Arthur was standing near Crotona Park across the street from the CC Lounge with a group of people. When the shots rang out, he ran, as did everyone else. When things quieted down he walked back towards the CC Lounge. The police had begun arriving so he turned around to walk towards his mother’s apartment. Shortly thereafter, Arthur heard police screaming for him to get on the ground with their guns drawn. They surrounded him, handcuffed him, and, while he was handcuffed and surrounded by several officers, brought over an employee from the lounge who said Arthur was the shooter. At trial, out of all the individuals that testified, no one identified seeing Arthur as the shooter within the club.

Arthur was physically abused by police officers during his interrogation. He was held for close to 36 hours without food or sleep until he agreed to make a confession tape. The “confession” that was recorded was a fabricated tale that the prosecutor did not even present to be an accurate portrayal of what happened that evening.

To explain away how someone arrested moments after a shooting did not have a gun, the State presented at trial that, while the chaos of the shooting was happening, his then girlfriend appeared on the street and took the gun. His girlfriend, 25, was two months pregnant at the time with her third child. Two weeks after giving birth and nearly seven months after the shooting, police arrested his girlfriend and charged her with Hindering Prosecution and Possession of a Firearm, threatening her with substantial jail time if she did not testify. The gun was never found. Given the impossibility of the choice she had to make - have her children taken away and serve a prison term or testify - Arthur remained with her for years following the trial as he understood the difficult situation she was in. Arthur maintains a close relationship with their daughter who has never had the opportunity to know her father as a free man. His then girlfriend gave a very short testimony, where she stated “she took the gun,” and provided no details as to how she knew he was there, or where the gun went.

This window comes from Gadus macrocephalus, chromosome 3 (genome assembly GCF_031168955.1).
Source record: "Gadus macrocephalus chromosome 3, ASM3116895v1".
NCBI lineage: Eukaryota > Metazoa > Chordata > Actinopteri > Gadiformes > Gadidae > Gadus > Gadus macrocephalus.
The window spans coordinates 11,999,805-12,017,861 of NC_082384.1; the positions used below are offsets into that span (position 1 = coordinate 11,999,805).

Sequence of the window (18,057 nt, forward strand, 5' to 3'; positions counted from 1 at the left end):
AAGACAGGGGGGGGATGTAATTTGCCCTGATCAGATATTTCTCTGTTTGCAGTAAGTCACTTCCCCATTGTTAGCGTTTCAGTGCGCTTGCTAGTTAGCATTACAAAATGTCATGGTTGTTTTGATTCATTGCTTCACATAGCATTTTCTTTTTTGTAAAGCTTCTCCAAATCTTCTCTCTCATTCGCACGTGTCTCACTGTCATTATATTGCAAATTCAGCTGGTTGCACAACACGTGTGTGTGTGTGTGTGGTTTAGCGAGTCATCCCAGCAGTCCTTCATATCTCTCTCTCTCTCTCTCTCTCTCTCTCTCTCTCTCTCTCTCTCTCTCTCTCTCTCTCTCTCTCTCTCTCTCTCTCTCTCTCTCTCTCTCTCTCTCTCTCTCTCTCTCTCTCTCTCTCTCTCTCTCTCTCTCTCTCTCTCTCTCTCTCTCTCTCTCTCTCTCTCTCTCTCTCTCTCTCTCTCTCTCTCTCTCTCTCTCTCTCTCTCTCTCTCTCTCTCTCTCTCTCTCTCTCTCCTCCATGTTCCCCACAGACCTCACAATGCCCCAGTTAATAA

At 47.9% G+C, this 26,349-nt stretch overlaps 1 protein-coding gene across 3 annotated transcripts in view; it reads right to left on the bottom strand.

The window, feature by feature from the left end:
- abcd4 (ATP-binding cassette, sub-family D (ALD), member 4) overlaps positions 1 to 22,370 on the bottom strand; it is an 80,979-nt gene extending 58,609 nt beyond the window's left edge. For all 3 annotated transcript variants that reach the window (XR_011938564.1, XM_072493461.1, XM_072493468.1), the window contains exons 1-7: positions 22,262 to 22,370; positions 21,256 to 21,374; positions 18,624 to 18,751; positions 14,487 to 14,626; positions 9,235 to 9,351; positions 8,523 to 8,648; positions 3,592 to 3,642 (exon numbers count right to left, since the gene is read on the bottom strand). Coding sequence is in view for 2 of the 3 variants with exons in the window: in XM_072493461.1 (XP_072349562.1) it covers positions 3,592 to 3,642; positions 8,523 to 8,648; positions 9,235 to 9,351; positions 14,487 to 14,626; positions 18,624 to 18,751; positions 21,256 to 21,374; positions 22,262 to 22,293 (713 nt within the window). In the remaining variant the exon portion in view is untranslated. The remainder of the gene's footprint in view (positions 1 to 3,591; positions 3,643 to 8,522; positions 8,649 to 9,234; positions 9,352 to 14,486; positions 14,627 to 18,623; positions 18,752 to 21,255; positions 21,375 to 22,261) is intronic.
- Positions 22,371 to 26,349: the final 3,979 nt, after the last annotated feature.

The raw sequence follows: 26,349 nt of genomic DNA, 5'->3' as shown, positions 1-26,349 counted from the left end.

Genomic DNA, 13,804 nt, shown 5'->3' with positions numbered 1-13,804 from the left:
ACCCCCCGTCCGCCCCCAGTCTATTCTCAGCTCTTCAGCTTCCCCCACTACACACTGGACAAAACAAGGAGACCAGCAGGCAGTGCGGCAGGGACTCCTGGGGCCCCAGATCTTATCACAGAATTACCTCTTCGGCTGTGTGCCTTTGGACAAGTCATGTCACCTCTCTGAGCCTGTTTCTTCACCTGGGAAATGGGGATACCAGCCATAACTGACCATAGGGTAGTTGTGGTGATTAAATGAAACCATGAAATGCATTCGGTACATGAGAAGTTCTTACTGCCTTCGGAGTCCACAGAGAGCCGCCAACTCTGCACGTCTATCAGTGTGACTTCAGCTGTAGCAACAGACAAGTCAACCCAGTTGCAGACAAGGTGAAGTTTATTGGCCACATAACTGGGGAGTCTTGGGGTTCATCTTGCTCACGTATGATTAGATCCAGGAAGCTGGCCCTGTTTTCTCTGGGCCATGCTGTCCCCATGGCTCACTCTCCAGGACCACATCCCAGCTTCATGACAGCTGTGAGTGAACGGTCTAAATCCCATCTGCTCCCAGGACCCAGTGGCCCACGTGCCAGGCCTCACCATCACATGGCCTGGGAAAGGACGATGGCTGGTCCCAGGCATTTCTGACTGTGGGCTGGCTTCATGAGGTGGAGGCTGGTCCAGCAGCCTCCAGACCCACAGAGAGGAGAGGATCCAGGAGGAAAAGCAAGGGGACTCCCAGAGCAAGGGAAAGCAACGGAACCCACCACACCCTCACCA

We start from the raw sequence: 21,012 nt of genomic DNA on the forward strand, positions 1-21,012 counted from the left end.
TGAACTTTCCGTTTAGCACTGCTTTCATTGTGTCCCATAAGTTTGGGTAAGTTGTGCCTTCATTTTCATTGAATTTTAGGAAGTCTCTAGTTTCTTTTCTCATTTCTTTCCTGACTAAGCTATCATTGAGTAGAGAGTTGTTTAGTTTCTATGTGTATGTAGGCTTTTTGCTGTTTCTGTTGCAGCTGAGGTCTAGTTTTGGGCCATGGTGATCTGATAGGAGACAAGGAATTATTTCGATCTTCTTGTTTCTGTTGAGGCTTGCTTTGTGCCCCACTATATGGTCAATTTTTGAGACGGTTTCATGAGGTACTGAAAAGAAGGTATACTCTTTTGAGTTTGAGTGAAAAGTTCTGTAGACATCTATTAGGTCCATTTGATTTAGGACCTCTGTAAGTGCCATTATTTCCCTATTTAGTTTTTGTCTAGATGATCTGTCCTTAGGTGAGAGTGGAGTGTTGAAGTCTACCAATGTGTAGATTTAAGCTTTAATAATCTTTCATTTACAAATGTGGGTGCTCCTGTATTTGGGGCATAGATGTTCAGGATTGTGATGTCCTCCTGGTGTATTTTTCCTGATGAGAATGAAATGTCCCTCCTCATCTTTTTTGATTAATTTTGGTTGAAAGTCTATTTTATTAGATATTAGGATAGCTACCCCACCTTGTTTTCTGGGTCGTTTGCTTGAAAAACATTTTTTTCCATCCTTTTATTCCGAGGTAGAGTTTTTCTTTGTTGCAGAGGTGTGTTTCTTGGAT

Arthur testified on his own behalf at trial. His attorney, a court appointed 18-b attorney, did not help him prepare for his testimony. The attorney had been assaulted by a previous client and refused to meet alone with any of his clients after this incident. Arthur was not provided effective assistance of counsel.

The record reflects that there was an issue of racial bias in the jury. One juror informed the judge, despite instructions not to talk to each other, that they had all had a conversation that a Black man in the courtroom was making them uncomfortable. Upon questioning, it was found that the individual did not do anything of note - they were just uncomfortable with how he looked and said that they thought he was “casing” the jury. The individual that they were speaking of was Arthur’s friend, a young Black man, who was there to support him. The judge refused to dismiss the juror who initiated the conversation.

Throughout his 25 year incarceration, Arthur has maintained his innocence. While incarcerated, he has taught himself the law and has tirelessly fought for his freedom. He has filed countless appeals raising nearly 40 independent legal claims. The State has made a motion to prohibit Arthur from filing any further appeals without first obtaining court approval. This is not the behavior of a guilty man. 


Support now
Signatures: 1,719Next Goal: 2,500
Support now